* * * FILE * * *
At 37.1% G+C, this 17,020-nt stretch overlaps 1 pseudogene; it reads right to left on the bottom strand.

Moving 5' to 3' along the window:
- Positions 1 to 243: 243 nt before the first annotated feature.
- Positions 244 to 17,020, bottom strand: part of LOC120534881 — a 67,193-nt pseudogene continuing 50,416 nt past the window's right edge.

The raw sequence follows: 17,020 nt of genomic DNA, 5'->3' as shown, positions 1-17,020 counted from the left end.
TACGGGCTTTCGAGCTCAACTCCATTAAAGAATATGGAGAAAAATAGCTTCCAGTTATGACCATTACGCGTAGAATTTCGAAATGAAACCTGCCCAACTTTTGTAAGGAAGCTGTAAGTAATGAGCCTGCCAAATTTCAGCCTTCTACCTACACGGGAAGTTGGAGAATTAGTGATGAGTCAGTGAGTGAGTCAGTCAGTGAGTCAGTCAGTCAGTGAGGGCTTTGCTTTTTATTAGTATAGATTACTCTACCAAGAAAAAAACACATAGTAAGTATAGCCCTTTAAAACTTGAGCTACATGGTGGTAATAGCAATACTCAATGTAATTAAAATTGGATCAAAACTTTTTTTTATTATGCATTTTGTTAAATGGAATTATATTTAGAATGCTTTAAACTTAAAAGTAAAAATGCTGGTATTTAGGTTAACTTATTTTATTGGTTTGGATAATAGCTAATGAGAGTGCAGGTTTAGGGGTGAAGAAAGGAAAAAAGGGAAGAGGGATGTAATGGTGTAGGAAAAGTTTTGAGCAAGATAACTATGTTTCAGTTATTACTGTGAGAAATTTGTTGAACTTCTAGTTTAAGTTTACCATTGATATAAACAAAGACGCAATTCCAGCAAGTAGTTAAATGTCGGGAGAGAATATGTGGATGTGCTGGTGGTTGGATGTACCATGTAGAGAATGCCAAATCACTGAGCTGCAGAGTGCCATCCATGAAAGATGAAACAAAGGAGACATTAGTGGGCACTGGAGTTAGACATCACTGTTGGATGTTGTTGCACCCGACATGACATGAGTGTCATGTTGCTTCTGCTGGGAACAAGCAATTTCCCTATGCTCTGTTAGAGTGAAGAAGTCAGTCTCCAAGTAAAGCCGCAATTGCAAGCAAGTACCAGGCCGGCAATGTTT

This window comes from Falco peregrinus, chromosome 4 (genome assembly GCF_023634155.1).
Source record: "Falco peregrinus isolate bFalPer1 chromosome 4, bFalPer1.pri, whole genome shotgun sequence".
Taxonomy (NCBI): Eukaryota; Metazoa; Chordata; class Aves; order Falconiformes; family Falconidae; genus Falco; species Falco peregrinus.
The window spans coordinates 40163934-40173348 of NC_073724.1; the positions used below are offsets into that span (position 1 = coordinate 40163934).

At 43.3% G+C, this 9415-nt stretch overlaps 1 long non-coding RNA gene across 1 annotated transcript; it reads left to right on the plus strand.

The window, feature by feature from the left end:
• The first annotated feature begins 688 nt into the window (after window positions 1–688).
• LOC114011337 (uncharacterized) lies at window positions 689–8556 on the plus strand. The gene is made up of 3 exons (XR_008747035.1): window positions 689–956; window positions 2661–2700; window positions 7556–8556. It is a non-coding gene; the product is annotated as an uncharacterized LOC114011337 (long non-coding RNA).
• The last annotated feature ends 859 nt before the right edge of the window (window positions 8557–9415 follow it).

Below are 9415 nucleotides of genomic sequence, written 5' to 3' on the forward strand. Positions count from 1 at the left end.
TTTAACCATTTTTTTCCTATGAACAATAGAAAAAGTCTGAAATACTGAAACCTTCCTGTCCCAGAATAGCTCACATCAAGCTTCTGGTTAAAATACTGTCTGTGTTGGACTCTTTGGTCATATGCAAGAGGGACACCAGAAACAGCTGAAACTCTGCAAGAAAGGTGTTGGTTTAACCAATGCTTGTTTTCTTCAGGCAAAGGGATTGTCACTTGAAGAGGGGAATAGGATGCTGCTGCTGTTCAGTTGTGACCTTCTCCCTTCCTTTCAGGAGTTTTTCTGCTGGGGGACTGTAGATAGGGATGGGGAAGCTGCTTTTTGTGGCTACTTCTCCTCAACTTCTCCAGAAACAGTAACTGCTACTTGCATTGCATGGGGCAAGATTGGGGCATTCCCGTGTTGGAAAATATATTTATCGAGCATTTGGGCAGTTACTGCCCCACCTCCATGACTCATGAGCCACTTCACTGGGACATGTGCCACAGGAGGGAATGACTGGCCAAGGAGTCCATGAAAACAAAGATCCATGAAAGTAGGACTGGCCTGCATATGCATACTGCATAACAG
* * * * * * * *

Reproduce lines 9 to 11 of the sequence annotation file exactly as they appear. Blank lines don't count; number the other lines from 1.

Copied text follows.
Taxonomy (NCBI): Eukaryota; Metazoa; Chordata; class Aves; order Falconiformes; family Falconidae; genus Falco; species Falco peregrinus.
The window spans coordinates 40163934-40173348 of NC_073724.1; the positions used below are offsets into that span (position 1 = coordinate 40163934).

At 43.3% G+C, this 9415-nt stretch overlaps 1 long non-coding RNA gene across 1 annotated transcript; it reads left to right on the plus strand.